Use this URL to cite or link to this record in EThOS: http://ethos.bl.uk/OrderDetails.do?uin=uk.bl.ethos.509163
Title: Andrew Melville and humanism in the reign of James VI
Author: Holloway, Ernest R.
Awarding Body: University of Aberdeen
Current Institution: University of Aberdeen
Date of Award: 2009
Availability of Full Text:
Access from EThOS:
Full text unavailable from EThOS. Please try the link below.
Access from Institution:
Abstract:
The intellectual legacy of Andrew Melville (1545-1622) as a leader of the Renaissance and a promoter of humanism in Scotland is as complex as the man himself.  In an effort to reassess Melville’s role in the intellectual life of late sixteenth and early seventeenth century Scotland, this thesis situates him within the broader context of the northern European Renaissance in general and French humanism in particular.  A careful and in-depth analysis of Melville’s early years in Scotland, his time in Paris, Poitiers, and Geneva is conducted to determine the ways his intellectual and religious culture shaped his life, relationships, literary productions, and subsequent academic career.  In addition, this work places Melville within his vast network of humanist associates in Scotland during his time in Glasgow and St. Andrews and offers new insights into the 1577 nova erectio as well as his other literary compositions. Furthermore, an evaluation has been offered of his humanist associations and writing during his imprisonment in the Tower of London and his years of banishment in Sedan.  By thoroughly exploring the elite humanist culture in which he was trained and in which he laboured from his early days in Montrose to his final days in Sedan, a fresh evaluation has been made of his role as a purveyor of the New Learning in Scotland, a promoter of the studia humanitatis of the Renaissance, and a cultivator of bonae litterae.  This work also provides a new look at the primary historical source on the life and work of Andrew Melville, namely James Melville’s Autobiography and Diary, as well as an examination of the largely overlooked Melvini epistolae, a collection of Melville’s own correspondence with his nephew and other authors.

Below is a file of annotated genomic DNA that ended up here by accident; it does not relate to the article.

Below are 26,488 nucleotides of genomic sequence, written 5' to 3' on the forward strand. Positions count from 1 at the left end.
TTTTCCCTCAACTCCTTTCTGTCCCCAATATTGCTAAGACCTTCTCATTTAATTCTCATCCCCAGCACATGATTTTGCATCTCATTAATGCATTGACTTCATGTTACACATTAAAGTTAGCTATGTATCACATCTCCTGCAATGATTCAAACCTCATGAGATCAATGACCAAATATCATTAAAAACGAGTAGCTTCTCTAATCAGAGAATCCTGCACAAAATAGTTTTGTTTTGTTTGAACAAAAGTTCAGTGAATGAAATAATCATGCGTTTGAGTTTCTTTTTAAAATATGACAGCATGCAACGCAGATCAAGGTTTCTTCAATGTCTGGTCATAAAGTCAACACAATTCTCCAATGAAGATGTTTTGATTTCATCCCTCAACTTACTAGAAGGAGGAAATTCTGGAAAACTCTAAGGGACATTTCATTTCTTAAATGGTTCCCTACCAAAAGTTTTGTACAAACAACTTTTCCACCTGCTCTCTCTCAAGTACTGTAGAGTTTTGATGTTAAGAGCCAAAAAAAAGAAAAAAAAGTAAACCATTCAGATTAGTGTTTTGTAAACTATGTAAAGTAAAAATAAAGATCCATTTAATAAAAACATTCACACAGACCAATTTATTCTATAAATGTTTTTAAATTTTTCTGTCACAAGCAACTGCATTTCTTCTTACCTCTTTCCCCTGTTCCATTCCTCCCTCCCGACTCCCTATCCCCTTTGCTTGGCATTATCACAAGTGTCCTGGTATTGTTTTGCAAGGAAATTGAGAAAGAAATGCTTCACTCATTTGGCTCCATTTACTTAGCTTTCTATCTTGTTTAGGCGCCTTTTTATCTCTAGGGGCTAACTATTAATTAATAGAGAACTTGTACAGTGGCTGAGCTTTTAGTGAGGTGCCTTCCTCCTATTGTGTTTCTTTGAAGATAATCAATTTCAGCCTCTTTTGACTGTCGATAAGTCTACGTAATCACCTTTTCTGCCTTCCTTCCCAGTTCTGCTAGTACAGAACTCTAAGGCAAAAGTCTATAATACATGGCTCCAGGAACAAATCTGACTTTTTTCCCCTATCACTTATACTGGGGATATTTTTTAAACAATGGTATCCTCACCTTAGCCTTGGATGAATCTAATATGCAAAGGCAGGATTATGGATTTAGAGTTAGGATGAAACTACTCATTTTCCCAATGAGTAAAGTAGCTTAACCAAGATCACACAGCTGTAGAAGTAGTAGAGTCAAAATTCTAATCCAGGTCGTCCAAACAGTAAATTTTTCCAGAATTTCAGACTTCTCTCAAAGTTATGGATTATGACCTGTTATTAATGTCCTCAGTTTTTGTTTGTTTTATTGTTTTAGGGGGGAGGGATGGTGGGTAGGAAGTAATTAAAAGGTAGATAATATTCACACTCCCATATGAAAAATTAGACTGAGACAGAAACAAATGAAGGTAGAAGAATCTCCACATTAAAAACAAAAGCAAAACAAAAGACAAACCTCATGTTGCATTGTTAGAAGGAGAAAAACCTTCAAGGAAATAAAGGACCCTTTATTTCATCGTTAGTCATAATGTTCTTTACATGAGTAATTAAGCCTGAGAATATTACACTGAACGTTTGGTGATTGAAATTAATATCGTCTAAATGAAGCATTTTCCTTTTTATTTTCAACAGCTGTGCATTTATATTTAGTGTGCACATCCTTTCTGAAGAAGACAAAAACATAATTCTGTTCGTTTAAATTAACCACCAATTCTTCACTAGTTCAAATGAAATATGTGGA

Supervisor: Not available Sponsor: Not available
Qualification Name: Thesis (Ph.D.) Qualification Level: Doctoral
EThOS ID: uk.bl.ethos.509163  DOI: Not available
Keywords: Humanism
Share: